By Joseph Robertia
The community of Ionia, in the heart of Cohoe Loop, south of Kasilof, is made up of roughly 50 people — from newborns to elders. Just as their generations are renewing, so, too, is their lifestyle on their 160 acres of land.
Renewable energy technologies — solar, wind and biomass projects — are well under way there. Organic gardens, greenhouses and grain trials help to feed them throughout the year. They’ve lived in tepees but more recently have moved to cutting and milling spruce trees to build log homes and furniture, and they replant and grow trees to renew their wood supply.
These days, an ongoing project to build a 20,000-square-foot, straw and clay barn and workshop at Ionia is taking the community’s eco-building to new heights — figuratively and literally.
“I’ve typically done smaller structures. To my knowledge this is the largest straw-clay structure in the U.S., and possibly the world,” said Lasse Holmes, of Homer, who has partnered with Ionia to complete the three-story project, which began four years ago.
Holmes, who some might remember from starting the Homer Brewing Company in 1996, got
started in straw-clay technology in 1999 after reading a book on the subject. Piquing his interest, he continued his education by attending workshops on the subject in British Columbia. More recently he developed cinderblock-sized “bricks” made of straw-clay, which can be used along with, or instead of, the traditional methods of packing walls with straw-clay.
“I’ve been getting better every year,” he said.
The Ionia project is his largest undertaking so far, going well beyond just mixing the ingredients in a wheelbarrow, as is typically done.
“We begin with several dump-truck loads of locally obtained Kasilof clay, which is some of the highest-quality clay around,” said Ionia community member Cathy Creighton.
Still, the clay had to be further refined for the project. Holmes explained how a skid loader was used to dump clay into a soil shredder to break up clumps. The fine clay was then dispersed into water and mixed in three mortar mixers to create a slip, which was then screened twice to further remove large particles.
The mixture was then pumped into an elevated tank to settle and let silt drop off through passive purification. From there the mixture is gravity-fed into a large, custom-made tumbler, where Delta Junction straw is fed in by the handful, until every blade of straw is coated in clay.
“It’s a lot like tossing a salad,” Holmes said. “And once it’s mixed, we age it overnight to
soften the straw fibers and make a more malleable, sticky structure, which is then packed into the walls the next day.”
Creighton said that the construction process reinforced the Ionian members’ connection to nature, and each other.
“The whole community took part. Every day we would mix and tumble it together, and pack it into the walls by hand. From our viewpoint it wasn’t work, it was an activity. And one men, women and children could take part in.” he said.
In addition to the social aspect of the building process, the straw-clay walls come with efficiency advantages.
“Due to the high clay content, clay-straw walls are hygroscopic, which means that they have the ability to moderate and balance indoor humidity. The wall is constantly breathing. Also, because each blade is coated, the clay makes it not rot or compost, and it’s totally fireproof,” Holmes said.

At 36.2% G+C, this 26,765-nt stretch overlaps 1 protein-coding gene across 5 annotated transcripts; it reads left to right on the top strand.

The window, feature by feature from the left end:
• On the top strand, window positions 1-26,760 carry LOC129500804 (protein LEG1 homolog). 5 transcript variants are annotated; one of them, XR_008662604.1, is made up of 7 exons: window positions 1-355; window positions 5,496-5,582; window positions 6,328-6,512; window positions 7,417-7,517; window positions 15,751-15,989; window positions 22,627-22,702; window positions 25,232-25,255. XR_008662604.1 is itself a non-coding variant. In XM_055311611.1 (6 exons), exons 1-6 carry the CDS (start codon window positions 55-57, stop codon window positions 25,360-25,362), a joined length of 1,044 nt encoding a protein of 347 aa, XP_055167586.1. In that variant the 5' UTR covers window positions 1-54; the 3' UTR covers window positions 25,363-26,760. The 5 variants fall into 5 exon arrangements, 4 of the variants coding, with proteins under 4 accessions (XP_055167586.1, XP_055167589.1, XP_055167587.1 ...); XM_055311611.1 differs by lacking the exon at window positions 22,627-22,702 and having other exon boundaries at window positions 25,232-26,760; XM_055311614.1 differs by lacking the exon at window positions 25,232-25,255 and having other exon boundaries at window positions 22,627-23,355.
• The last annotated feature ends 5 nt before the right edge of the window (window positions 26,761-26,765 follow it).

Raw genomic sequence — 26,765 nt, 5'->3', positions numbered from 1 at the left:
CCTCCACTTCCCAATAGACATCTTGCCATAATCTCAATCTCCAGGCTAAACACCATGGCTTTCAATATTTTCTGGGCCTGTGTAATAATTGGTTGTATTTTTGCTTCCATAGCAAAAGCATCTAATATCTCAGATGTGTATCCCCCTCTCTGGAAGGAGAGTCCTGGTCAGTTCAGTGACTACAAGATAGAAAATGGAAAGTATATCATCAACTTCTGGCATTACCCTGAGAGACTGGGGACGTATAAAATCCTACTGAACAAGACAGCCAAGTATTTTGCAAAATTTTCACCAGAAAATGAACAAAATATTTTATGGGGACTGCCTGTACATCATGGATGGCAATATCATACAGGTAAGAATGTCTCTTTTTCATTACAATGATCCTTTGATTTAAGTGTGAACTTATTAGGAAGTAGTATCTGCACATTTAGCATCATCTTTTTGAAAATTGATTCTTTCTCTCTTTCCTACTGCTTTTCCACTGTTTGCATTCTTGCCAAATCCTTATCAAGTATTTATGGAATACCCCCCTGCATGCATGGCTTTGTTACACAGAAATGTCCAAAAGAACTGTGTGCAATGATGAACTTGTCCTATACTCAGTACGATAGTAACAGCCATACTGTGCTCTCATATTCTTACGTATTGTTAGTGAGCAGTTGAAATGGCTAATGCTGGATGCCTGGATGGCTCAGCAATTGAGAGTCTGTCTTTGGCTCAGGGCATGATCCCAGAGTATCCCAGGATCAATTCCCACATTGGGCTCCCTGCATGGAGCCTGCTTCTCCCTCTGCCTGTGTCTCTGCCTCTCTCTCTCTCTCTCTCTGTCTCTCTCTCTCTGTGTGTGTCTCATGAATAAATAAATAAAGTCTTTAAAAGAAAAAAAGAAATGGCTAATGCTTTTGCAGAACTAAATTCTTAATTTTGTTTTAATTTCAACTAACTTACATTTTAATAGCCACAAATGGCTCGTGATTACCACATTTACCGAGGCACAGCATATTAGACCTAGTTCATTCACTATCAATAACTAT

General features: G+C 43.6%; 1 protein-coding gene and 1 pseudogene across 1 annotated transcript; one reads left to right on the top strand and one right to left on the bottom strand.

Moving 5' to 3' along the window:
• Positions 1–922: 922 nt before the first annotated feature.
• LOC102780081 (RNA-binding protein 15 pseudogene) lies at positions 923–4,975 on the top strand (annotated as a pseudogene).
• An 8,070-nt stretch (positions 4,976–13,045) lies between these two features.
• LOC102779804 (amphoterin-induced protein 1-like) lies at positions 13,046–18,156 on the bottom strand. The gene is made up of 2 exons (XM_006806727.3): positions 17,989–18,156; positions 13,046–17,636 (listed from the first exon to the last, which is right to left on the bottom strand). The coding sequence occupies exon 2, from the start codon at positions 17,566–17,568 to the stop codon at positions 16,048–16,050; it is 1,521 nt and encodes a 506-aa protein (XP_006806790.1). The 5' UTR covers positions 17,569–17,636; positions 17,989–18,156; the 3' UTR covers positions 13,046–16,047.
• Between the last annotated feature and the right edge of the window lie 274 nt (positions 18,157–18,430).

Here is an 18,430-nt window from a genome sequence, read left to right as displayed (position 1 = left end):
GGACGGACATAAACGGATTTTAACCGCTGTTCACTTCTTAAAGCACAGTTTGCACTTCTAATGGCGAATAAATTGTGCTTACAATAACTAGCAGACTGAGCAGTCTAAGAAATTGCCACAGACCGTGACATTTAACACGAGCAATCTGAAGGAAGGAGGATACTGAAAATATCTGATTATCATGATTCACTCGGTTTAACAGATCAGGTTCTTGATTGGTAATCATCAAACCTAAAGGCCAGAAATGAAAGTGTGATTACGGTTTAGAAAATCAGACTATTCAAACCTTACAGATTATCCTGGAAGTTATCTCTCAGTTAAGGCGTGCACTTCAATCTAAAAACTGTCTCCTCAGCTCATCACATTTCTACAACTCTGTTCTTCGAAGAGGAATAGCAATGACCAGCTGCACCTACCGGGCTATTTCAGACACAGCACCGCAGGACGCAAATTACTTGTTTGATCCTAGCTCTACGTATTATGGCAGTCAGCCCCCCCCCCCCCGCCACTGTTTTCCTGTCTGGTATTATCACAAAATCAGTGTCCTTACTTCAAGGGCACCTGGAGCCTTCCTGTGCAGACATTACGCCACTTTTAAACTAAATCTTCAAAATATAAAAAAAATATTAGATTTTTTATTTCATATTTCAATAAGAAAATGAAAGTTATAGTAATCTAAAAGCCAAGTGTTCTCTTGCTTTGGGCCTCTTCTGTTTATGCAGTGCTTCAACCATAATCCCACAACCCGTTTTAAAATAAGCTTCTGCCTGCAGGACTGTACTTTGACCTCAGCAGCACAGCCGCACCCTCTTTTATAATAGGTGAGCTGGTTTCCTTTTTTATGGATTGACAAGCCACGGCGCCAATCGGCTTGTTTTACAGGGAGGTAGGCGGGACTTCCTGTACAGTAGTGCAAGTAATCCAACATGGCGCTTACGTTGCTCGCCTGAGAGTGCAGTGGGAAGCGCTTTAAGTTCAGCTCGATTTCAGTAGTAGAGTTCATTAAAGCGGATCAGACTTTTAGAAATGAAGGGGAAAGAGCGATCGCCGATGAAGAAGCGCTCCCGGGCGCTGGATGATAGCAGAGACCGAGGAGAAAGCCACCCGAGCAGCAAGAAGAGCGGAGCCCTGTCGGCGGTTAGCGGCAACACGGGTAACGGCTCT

Since the straw-clay mixture needs time to dry passively, construction ended in August while
temperatures were still warm. Until the wall fully dries, seeds within the straw sprout green shoots, making the wall seem alive and growing as the tiny blades of grass undulate in the breeze.
Several straw-clay packing methods have been utilized in different walls of the structure, and with differing material proportions. Later this winter, the walls will be measured with a hand-held, infrared laser thermometer to determine which method works best. Inner walls are plaster, while outer walls are coated with a lime plaster and wood siding to protect the walls from rain and snow.
In areas of the structure that will be unheated, the straw-clay walls are 1.5 feet thick, and they
are 2 feet thick in areas that will be heated. As heat for the building goes, it, too, will be generated using an emerging eco-friendly technology — also built by Holmes — known as a “rocket mass heater.”
The stoves are encircled in a masonry arch made up of a clay mixture and fire brick, and they utilize vertical and horizontal heat by way of long masonry benches where people can sit to stay warm. The stoves also burn not just wood, but also creosote and smoke, as well, expelling carbon dioxide and vapor instead.
The stoves run hot, with internal temperatures getting as high as 2,000 degrees Fahrenheit,
but they do so safely via three separate stovepipes — an outer one that is insulated from the innermost one, and then a covering over both. Kits are typically $2,000 to $4,000, depending on size, or they can be built for less than $1,000 for those who are willing to use recycled materials. By comparison, a traditional masonry stove might cost $20,000 to $30,000.
“Built with local clay, sand, gravel and salvaged stovepipe, these can be built for very cheap,” Holmes said.
Between the insulating properties of the straw-clay walls and the efficiency of the rocket mass heater, the Ionians should be able to greatly reduce the amount of firewood they would have used to heat a similar-sized structure constructed and heated with more mainstream building materials and heating devices.
“With everything we do we have conservation in mind,” Creighton said. “It just makes a lot of sense to us.”